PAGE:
SEXTVS AVRELIVS VICTOR (4th century A.D.) LIBER ET INCERTORVM LIBRI
Sextus Aurelius Victor [Aurelius Victor]
Latin (Late Imperial/Christian Era)
ab Augusto Octaviano,
id est a fine Titi Livii, usque ad consulatum decimum
Constantii Augusti et Iuliani Caesaris tertium.
[Written by Augustus, Octavianus, this goes from the conclusion by Titus Livy all the way up the tenth consulship of the Augustus by title, Constantius, and the third consulship of the Caesar by title, Julian.]
Anno urbis septingentesimo fere vicesimoque, duobus etiam, mos Romae incessit uni prorsus parendi. Namque Octavianus, patre Octavio, atque adoptione magni avunculi Caesaris ac mox procerum consulto ob victoriam partium placide exercitam Augusti cognomento dictus, illectis per dona militibus atque annonae curandae specie vulgo ceteros haud difficulter subegit.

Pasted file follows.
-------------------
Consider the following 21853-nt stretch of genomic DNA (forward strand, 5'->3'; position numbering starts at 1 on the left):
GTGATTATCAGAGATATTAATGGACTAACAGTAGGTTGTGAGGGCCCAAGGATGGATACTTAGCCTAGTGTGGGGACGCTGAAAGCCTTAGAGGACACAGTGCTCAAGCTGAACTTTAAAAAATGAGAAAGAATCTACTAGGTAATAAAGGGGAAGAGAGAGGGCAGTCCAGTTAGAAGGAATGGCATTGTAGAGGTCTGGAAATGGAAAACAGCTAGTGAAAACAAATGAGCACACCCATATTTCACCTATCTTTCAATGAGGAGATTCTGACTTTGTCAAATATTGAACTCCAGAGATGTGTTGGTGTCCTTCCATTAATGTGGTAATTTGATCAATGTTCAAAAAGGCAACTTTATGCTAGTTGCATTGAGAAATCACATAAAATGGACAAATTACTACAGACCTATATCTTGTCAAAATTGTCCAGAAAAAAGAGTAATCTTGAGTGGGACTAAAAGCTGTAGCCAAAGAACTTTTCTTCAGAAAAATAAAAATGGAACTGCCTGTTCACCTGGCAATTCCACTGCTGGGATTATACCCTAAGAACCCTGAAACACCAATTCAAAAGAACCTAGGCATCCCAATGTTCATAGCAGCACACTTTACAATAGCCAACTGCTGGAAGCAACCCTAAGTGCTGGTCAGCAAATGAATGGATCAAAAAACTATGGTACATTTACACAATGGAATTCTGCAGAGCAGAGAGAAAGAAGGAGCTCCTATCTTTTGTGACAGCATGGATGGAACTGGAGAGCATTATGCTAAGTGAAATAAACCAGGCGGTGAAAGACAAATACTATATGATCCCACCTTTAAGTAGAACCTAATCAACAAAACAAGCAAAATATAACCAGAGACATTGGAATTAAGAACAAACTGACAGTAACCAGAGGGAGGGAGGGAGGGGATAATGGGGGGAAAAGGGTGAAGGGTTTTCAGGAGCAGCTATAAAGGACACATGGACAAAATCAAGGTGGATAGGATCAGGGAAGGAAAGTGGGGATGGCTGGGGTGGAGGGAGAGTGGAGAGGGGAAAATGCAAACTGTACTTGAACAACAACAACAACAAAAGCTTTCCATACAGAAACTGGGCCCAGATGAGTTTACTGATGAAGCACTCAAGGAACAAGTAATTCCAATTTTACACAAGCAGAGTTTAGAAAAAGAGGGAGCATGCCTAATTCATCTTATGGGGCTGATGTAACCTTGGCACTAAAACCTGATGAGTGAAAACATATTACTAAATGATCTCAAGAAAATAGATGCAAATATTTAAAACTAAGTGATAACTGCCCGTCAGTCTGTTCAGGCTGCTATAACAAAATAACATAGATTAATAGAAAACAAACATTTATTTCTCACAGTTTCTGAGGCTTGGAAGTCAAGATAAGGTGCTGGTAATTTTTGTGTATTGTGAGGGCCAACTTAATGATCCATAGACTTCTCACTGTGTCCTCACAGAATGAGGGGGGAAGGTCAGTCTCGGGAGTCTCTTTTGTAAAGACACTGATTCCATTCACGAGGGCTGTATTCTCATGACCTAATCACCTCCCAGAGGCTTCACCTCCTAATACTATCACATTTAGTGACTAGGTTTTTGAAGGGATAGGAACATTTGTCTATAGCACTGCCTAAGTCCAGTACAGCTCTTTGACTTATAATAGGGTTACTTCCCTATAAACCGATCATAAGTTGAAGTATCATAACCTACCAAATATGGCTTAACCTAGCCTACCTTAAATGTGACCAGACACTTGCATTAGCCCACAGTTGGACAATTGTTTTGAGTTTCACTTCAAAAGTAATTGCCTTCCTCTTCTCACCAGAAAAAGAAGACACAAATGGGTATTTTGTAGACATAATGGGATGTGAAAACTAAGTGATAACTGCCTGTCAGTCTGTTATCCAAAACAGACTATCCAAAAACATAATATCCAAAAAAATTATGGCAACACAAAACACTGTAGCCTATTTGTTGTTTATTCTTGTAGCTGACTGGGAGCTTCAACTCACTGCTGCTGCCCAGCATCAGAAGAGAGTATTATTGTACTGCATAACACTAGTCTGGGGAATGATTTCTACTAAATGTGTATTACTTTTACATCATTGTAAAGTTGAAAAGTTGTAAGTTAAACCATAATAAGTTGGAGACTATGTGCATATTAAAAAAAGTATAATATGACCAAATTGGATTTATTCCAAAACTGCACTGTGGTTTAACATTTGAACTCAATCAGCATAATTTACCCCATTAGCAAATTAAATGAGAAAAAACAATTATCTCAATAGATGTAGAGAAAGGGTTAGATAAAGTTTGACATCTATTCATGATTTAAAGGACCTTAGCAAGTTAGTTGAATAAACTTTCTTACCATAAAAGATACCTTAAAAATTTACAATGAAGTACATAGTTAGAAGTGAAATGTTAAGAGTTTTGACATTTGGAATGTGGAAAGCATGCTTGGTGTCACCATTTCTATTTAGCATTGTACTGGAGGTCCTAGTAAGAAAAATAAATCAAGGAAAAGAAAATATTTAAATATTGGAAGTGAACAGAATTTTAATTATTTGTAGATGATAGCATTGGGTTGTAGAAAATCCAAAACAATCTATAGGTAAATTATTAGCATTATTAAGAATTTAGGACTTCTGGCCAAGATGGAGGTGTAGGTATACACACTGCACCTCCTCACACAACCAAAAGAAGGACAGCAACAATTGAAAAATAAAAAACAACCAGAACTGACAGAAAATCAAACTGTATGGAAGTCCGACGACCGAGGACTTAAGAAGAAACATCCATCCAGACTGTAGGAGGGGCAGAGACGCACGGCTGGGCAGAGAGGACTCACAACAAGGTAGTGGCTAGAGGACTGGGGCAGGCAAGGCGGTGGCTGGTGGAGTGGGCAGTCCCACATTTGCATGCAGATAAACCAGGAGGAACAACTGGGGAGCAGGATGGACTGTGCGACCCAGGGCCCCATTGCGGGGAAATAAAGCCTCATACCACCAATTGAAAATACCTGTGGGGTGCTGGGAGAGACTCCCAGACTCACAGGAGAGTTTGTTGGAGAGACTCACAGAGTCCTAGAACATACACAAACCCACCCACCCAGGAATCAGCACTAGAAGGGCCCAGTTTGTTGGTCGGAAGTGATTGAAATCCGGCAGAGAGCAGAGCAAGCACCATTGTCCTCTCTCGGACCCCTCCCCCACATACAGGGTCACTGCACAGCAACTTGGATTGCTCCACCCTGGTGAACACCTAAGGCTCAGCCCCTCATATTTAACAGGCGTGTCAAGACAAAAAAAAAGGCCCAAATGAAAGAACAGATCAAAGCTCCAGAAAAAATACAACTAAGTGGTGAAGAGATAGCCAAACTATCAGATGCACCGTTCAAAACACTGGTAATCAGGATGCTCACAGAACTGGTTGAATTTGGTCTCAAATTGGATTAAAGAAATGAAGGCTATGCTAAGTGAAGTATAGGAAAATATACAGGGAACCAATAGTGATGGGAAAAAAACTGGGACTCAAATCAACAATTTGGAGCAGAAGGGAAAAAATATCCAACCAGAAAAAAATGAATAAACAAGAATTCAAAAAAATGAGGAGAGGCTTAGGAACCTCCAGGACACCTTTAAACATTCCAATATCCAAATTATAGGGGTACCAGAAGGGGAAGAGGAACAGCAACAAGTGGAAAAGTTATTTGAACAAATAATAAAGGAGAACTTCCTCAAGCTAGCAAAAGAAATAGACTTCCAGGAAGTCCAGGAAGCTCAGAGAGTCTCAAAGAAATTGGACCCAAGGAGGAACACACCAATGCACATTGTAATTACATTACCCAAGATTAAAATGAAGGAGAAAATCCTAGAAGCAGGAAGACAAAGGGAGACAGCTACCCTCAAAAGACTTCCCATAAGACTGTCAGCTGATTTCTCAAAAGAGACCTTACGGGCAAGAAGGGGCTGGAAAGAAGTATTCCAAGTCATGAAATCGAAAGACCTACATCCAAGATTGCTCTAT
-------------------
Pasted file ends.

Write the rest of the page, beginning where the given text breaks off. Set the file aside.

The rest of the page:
[Approximately in the 722th year after the establishment of Rome, the running of the government began to submit to a single man. As it goes, Octavian, through the fact that his father was man named Octavius, and by his adoption by his great uncle, Caesar, and soon after, with the help of his supporters, and later called by the title of Augustus ['Majestic One'--think 'His Majesty] on account of the victory he gained so easily over his rival factions, with no difficulty whatsoever, gained superiority over the armies by winning them over with perks and the public by taking responsibility of the state's grain supply.]